In 2015, Meredith Root-Bernstein, a conservation ecologist, was watching a family of Visayan warty pigs – a critically endangered species native to the Philippines – at a zoo in Paris. She noticed that an adult warty pig named Priscilla used a stick to dig a hole. Root-Bernstein instantly became fascinated with how the pig used the tool to build a nest. Together with other researchers, they returned to the zoo several times over a few years.
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In those years, Root-Bernstein and her team manipulated elements in the exhibit to see if and how Priscilla and the other pigs would react to the tools. “She would deposit some leaves, move them to a different spot on the mound, and dig a bit with her nose. At one point she picked up a flat piece of bark about 10 cm x 40 cm that was lying on that mound, and holding it in her mouth, used it to dig, lifting and pushing the soil backward, quite energetically and rapidly,” she said.
|Photo Credit: CNN|
What’s even more interesting is that pigs aren’t known for nest-building. According to an article by CNN, an American news-based pay television channel, they are also not known for using any tools. People might think that they are just into rolling around the dirt, but a recent study published in Mammalian Biology suggests that pigs can use tools, too.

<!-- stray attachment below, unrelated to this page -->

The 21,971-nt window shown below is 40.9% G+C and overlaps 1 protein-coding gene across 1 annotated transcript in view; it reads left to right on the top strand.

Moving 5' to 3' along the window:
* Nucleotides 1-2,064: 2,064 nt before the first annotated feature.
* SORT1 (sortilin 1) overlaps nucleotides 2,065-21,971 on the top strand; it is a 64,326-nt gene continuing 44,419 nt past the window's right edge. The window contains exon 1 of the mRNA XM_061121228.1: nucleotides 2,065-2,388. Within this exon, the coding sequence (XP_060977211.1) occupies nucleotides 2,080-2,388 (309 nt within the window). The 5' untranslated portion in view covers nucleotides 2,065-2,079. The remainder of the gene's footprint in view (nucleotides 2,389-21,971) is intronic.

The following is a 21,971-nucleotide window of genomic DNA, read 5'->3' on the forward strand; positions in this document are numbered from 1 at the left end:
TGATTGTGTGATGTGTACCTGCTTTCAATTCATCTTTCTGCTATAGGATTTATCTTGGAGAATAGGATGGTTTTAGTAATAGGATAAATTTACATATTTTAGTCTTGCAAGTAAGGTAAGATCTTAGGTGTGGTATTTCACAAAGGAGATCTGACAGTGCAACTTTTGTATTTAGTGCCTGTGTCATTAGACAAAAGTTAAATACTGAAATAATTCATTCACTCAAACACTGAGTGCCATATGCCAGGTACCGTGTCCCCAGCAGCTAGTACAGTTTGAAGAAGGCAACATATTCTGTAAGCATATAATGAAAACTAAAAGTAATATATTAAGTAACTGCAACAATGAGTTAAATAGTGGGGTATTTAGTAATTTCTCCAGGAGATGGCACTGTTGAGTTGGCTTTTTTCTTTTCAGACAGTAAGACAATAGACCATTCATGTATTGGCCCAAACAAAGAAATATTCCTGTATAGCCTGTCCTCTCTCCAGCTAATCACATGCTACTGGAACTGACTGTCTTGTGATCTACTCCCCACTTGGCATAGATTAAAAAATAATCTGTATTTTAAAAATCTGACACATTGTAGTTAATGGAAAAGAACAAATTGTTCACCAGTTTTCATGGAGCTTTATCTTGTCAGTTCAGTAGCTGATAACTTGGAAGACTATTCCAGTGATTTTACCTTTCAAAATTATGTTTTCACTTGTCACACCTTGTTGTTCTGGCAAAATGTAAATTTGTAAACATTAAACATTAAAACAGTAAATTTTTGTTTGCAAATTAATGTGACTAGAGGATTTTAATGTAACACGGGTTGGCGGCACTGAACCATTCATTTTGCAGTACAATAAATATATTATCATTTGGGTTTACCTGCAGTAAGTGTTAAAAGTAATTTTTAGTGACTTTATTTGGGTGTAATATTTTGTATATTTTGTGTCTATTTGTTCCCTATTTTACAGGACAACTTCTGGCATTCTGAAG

During Root-Bernstein’s visit, she observed that the pigs didn’t do anything with the tools they brought. However, in 2016, the researchers saw that Priscilla and her female offspring moved the sticks in a rowing motion to dig and build a nest. Billie, Priscilla's mate, also dug with a stick. However, it failed since his attempts were clumsy compared to his female members. They also noticed that the pigs digging with sticks were less ineffective compared to their usual digging with their snouts or hooves.
|Photo Credit: CNN|
The researchers concluded that the pigs were using the tools as a reward. Aside from that, they learned that the pigs study each other to learn behaviors. “We might think that only humans manipulate the environment to affect their own lives, but in different ways, many other species do this too,” Root-Bernstein said.